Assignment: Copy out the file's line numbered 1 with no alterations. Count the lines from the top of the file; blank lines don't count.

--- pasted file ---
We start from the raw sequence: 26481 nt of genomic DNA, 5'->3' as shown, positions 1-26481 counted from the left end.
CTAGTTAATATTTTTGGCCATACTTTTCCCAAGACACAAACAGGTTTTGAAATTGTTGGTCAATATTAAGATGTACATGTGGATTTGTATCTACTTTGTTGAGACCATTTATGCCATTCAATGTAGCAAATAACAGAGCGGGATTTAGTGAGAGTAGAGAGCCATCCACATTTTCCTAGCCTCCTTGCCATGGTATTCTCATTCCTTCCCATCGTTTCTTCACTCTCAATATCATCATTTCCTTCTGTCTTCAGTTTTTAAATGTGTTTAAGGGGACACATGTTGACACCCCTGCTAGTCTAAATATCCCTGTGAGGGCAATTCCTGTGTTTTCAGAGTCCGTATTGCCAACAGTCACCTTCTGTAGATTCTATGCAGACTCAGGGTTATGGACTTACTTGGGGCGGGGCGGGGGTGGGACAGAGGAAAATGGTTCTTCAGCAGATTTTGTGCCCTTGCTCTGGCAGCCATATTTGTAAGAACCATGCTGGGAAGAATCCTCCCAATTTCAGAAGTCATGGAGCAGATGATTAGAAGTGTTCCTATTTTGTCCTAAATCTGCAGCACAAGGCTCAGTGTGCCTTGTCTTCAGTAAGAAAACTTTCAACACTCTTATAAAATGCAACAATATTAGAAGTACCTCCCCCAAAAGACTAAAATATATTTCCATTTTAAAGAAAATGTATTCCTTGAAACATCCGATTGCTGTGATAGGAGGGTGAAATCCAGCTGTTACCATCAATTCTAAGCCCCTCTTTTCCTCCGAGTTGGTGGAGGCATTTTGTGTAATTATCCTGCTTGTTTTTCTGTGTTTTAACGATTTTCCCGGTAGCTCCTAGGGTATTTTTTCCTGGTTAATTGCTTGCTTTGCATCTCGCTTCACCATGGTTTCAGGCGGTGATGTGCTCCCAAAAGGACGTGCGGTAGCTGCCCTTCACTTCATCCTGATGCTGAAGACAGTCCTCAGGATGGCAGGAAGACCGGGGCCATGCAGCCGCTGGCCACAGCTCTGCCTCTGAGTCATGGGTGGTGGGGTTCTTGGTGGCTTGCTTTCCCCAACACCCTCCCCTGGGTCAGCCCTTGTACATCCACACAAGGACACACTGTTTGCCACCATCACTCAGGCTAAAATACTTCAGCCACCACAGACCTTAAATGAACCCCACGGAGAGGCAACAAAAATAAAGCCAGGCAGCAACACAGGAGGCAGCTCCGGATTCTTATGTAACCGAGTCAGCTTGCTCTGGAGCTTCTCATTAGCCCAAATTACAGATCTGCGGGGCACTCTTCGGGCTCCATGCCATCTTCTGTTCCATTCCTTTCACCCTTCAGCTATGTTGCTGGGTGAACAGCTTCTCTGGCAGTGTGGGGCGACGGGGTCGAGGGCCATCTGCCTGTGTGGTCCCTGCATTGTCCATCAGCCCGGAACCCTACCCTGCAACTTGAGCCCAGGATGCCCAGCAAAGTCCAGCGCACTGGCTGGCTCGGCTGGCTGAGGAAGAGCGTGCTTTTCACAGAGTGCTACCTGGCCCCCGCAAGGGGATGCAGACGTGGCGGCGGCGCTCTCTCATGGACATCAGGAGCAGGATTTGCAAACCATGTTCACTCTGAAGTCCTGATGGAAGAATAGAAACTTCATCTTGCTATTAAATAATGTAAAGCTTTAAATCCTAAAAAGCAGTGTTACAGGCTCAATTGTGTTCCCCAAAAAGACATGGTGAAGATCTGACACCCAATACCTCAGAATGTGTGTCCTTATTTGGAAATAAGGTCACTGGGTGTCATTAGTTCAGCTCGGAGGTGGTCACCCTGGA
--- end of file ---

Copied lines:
We start from the raw sequence: 26481 nt of genomic DNA, 5'->3' as shown, positions 1-26481 counted from the left end.